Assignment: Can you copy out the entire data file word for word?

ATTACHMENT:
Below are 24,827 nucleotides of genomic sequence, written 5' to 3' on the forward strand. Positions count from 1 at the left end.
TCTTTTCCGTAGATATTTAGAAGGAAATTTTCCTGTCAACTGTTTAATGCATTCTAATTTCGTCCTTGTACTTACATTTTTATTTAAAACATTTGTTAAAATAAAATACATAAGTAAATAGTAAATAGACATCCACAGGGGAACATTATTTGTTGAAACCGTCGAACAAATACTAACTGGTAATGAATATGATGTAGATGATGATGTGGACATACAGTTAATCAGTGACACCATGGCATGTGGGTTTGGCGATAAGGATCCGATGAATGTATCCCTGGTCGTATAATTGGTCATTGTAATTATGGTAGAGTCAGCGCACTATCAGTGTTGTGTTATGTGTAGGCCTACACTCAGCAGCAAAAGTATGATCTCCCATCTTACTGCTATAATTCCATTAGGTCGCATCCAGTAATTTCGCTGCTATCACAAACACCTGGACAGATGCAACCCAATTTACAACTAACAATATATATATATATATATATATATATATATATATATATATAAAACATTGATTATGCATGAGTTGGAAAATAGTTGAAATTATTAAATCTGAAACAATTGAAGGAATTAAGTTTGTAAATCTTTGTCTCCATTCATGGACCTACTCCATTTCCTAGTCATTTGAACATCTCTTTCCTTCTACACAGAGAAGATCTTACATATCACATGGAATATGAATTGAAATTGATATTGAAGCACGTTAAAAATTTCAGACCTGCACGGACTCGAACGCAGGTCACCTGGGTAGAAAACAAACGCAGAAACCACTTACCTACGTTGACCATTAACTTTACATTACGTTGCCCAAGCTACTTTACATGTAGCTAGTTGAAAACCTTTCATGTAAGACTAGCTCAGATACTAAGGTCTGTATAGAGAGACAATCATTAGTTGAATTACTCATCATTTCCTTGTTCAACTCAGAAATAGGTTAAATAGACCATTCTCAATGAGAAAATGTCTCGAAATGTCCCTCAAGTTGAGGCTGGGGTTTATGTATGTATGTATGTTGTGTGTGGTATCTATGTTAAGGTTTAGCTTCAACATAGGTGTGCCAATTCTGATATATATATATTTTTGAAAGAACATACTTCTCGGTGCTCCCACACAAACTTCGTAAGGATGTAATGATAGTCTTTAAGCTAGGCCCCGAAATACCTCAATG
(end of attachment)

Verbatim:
Below are 24,827 nucleotides of genomic sequence, written 5' to 3' on the forward strand. Positions count from 1 at the left end.
TCTTTTCCGTAGATATTTAGAAGGAAATTTTCCTGTCAACTGTTTAATGCATTCTAATTTCGTCCTTGTACTTACATTTTTATTTAAAACATTTGTTAAAATAAAATACATAAGTAAATAGTAAATAGACATCCACAGGGGAACATTATTTGTTGAAACCGTCGAACAAATACTAACTGGTAATGAATATGATGTAGATGATGATGTGGACATACAGTTAATCAGTGACACCATGGCATGTGGGTTTGGCGATAAGGATCCGATGAATGTATCCCTGGTCGTATAATTGGTCATTGTAATTATGGTAGAGTCAGCGCACTATCAGTGTTGTGTTATGTGTAGGCCTACACTCAGCAGCAAAAGTATGATCTCCCATCTTACTGCTATAATTCCATTAGGTCGCATCCAGTAATTTCGCTGCTATCACAAACACCTGGACAGATGCAACCCAATTTACAACTAACAATATATATATATATATATATATATATATATATATATATATAAAACATTGATTATGCATGAGTTGGAAAATAGTTGAAATTATTAAATCTGAAACAATTGAAGGAATTAAGTTTGTAAATCTTTGTCTCCATTCATGGACCTACTCCATTTCCTAGTCATTTGAACATCTCTTTCCTTCTACACAGAGAAGATCTTACATATCACATGGAATATGAATTGAAATTGATATTGAAGCACGTTAAAAATTTCAGACCTGCACGGACTCGAACGCAGGTCACCTGGGTAGAAAACAAACGCAGAAACCACTTACCTACGTTGACCATTAACTTTACATTACGTTGCCCAAGCTACTTTACATGTAGCTAGTTGAAAACCTTTCATGTAAGACTAGCTCAGATACTAAGGTCTGTATAGAGAGACAATCATTAGTTGAATTACTCATCATTTCCTTGTTCAACTCAGAAATAGGTTAAATAGACCATTCTCAATGAGAAAATGTCTCGAAATGTCCCTCAAGTTGAGGCTGGGGTTTATGTATGTATGTATGTTGTGTGTGGTATCTATGTTAAGGTTTAGCTTCAACATAGGTGTGCCAATTCTGATATATATATATTTTTGAAAGAACATACTTCTCGGTGCTCCCACACAAACTTCGTAAGGATGTAATGATAGTCTTTAAGCTAGGCCCCGAAATACCTCAATG